I think Demitrios' Iranian etymology makes a lot of sense, but I don't think that my theory regarding Armenian "angegh" is completely ridiculous either. You're thinking about this term through a Christian lens, and maybe that's not exactly the right way to view them.

    Ok

    Lesson No 1 in Linguistics,

    A loan keeps its Sounds, and does not change,

    example,

    Greek Aggelos becomes Angel
    Greek Euaggelistis becomes Evagelist
    Greek Basiliki becomes Basilica
    as
    Iranian qurabiye becomes κουραμπιες
    word corvette, enter as Loan κορβεττα,
    etc

    SO the possibility the word Aggelos to be a loan in Greek
    by Armenian angegh IS TOTTALY A FANTASY, AND ABSOLUTELY WRONG
    cause then it would be Aggeghos Αγγεγχος

    notice,
    the word computer is the today international term,
    if translated in Greek is υπολογιστης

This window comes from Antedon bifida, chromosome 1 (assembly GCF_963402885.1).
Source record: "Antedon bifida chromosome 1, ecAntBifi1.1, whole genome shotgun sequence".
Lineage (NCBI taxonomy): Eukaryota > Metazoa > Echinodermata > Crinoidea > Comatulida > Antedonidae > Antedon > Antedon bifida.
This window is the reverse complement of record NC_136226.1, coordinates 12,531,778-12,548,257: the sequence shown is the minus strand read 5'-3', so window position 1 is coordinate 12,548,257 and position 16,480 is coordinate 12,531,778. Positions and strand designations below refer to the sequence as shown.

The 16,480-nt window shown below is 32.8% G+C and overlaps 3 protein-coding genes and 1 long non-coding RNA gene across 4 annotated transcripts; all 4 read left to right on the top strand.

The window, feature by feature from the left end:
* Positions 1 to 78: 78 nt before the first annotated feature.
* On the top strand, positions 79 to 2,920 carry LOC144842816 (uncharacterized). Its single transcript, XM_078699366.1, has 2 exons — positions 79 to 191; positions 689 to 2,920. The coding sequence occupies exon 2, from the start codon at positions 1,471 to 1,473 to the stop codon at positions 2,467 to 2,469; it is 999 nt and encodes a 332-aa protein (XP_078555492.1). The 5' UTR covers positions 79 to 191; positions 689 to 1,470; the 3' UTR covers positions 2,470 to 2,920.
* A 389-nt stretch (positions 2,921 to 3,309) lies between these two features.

BUT if used as loan its κομπιουτερ

    So the posibility the word Aggelos to be a loan in Greek is absolutely Wrong
    Theories out of laws, are wrong,

    The word Aggelos is pure Greek
    and possible IE origin
    and it might/possible be connected with
    Germanic Gale
    Slavic Slovo

    except if you can prove that a phthongue, a sound of PIE turns to 'gh in Armenian and 'l to Greek



    plz Notice
    English House -> Housekeeping / house holdings
    Greek Οικος -> οικονομια (economia)
    but as loan in English is economy
    LOANS KEEP THE ORIGINAL SOUNDS
    ΟΘΕΝ ΑΙΔΩΣ OY EINAI
    ΑΤΗ ΛΑΜΒΑΝΕΙΝ ΑΥΤΟΙΣ
    ΥΒΡΙΣ ΓΕΝΝΑΤΑΙ